There are myriad ways in which The Laramie Project has become part of our national lexicon, but I’ll begin our semester’s discussion with a very recent example.
The mass shooting in Tuscon on January 8, 2011 claimed the lives of six and wounded thirteen others, including Representative Gabrielle Giffords (D, AZ District 8). In the hours and days after, we would piece together the event — the heroism of those who died shielding others, the quick actions that prevented further fatalities and those that saved the injured, the motivations of the alleged gunman, the debate over how/if his actions were connected to a rise in heated and violent political rhetoric. As the initial shock turned into sadness, mourning, and reflection, there came the unwelcome news that the Westboro Baptist Church was planning to appear at the funerals, including that of the youngest victim, 9-year-old Christina Taylor Green.
Westboro Baptist Church (WBC) is led by the Reverend Fred Phelps with a congregation made up mostly of his 13 children, grandchildren, and other extended family members. Founded in 1955, WBC came to national and international attention when they picketed Matthew Shepard’s funeral in October 1998 and continued to visit Laramie during the prosecutions of Aaron McKinney and Russell Henderson, the two men convicted of Matthew’s murder. The group’s appearance in Laramie was part of their early 1990s campaign of protests at AIDS victims funerals, which had been localized primarily in and around Kansas.
Since The Laramie Project‘s positive reception and widespread production by high schools, colleges, professional and community theaters, WBC has followed the show across the US, picketing outside performances. In recent years they have (mostly) limited their Laramie Project protests to small colleges and high school productions of the show. They have pickets scheduled at two California high schools later this month.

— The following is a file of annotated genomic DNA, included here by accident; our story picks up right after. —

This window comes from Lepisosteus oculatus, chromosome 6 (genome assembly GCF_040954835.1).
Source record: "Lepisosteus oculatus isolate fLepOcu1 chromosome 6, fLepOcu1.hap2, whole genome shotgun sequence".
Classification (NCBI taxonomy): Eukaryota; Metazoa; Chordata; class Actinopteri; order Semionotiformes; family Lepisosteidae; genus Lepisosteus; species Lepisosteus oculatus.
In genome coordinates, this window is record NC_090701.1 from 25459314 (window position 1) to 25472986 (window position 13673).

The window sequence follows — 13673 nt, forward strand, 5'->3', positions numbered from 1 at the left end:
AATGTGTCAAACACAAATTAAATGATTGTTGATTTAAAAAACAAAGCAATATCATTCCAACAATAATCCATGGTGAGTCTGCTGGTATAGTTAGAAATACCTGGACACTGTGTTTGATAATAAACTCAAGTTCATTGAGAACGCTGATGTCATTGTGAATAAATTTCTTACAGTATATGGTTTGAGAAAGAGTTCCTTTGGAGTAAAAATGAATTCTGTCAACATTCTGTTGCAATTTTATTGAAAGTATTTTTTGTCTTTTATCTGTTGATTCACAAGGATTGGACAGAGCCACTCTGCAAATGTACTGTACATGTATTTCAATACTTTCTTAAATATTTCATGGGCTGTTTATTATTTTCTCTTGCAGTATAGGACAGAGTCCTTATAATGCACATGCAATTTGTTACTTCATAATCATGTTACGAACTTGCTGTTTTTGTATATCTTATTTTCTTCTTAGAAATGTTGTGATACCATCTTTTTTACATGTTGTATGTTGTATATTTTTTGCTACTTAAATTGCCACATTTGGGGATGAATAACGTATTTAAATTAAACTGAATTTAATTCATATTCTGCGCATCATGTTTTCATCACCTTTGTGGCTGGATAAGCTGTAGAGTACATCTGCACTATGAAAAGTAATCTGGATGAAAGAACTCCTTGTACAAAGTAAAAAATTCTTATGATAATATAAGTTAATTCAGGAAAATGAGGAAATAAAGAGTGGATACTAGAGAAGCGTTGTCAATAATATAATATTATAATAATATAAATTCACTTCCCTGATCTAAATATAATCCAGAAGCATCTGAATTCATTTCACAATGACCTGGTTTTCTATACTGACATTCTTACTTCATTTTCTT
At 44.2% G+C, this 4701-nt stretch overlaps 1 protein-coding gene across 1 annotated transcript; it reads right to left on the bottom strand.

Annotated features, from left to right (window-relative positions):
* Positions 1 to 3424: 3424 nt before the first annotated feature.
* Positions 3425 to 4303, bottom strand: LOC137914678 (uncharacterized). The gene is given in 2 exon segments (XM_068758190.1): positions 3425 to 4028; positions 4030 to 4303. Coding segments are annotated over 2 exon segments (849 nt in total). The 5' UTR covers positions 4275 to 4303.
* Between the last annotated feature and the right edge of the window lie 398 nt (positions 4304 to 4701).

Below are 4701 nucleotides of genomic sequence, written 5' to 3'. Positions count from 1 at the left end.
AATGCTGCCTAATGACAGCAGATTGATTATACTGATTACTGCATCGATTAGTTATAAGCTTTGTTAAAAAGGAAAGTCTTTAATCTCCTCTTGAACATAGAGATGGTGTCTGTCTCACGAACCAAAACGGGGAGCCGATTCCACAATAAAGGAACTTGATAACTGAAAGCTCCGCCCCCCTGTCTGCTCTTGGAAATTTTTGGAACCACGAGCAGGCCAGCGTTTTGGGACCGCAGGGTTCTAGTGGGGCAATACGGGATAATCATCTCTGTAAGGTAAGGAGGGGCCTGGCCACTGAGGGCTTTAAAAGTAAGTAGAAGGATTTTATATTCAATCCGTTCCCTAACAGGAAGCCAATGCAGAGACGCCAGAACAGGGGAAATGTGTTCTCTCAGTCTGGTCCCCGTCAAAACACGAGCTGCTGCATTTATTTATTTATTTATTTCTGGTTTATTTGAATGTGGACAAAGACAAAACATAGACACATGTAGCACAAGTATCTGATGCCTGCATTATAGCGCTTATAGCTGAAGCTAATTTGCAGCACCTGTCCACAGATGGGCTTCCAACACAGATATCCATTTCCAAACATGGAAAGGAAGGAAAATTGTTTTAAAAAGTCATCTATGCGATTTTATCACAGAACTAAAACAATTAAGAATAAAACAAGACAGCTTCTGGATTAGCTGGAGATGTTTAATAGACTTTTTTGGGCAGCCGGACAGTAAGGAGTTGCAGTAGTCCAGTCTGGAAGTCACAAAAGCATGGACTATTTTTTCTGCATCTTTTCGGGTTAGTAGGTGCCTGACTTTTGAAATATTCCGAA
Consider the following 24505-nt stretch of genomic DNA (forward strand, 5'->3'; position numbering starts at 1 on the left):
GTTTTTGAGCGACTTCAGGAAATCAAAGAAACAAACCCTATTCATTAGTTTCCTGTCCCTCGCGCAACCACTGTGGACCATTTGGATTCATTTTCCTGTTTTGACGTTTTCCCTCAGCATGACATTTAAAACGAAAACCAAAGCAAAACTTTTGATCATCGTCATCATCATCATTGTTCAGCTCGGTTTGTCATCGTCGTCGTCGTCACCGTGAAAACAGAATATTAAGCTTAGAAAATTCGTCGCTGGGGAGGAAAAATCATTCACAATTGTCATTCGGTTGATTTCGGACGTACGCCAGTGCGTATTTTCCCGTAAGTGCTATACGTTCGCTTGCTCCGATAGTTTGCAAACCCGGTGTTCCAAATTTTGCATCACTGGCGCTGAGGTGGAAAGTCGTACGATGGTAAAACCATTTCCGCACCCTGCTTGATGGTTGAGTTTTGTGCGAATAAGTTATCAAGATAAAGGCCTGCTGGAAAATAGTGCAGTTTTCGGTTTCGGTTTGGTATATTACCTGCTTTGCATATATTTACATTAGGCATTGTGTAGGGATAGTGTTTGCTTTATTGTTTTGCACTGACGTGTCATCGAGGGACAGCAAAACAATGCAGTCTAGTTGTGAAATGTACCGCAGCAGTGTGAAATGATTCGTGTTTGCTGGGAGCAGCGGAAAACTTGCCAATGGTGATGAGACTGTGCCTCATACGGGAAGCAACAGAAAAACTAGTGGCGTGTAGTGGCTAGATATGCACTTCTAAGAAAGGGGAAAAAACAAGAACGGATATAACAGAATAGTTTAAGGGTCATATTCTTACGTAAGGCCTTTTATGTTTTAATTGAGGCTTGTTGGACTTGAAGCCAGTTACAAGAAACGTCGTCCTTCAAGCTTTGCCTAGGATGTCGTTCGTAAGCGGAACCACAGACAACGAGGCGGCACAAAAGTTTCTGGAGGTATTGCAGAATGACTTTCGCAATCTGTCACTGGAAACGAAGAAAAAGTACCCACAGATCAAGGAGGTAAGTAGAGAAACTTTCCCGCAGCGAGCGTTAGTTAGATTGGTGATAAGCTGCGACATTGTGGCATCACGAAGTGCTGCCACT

In 2003, they expanded their activities to include protesting at funerals for veterans who have died serving in Iraq and Afghanistan. They also select funerals of nationally prominent figures (the late Elizabeth Edwards, for example) or funerals that receive national attention (like those for the Tuscon victims) to siphon off some of the media spotlight in a continued effort to promote their extreme religious views regarding God’s violent punishments of America’s tolerance of homosexuality.
In response to WBC’s announcement, a small group of Tuscon citizens, headed by Christin Gilmer, immediately formed a Facebook group to prepare, in their words, “an Angel Action.” In recent years as WBC has garnered greater media attention, counter-protesters have come out to divert cameras and reporters away from the group’s presence at funerals and events. They usually stand in silence, with signs of support and kindness. These and the planned counter-protest in Tuscon are directly inspired by Romaine Patterson’s first “Angel Action” in Laramie. Romaine provides inspiration and details (Become_Angel) for groups wishing to replicate Angel Actions in their communities. I would also assert that the Tuscon group’s decision was facilitated by widespread knowledge of Romaine’s successful counter-protest of WBC through that event’s depiction in countless productions of the The Laramie Project.
Fortunately or unfortunately (depending on how you look at it), WBC called off all their Tuscon pickets in exchange for airtime on a nationally syndicated conservative commentator’s radio program. While the nation was spared another round of images from a WBC event, the fact that the group successfully negotiated a larger platform for their views potentially legitimizes their scare tactics, illustrating their growing (if still unpopular) influence over public discourse. But those are discussions for another post.
The Tuscon Angels still attended Christina Green’s funeral, lining the road to the service, reinforcing messages of peace and civility that have gained some traction the aftermath of this tragedy. I leave you with these images from Getty (photos 1 & 2) and Associated Press (photos 3 & 4) photographers who captured the scene:
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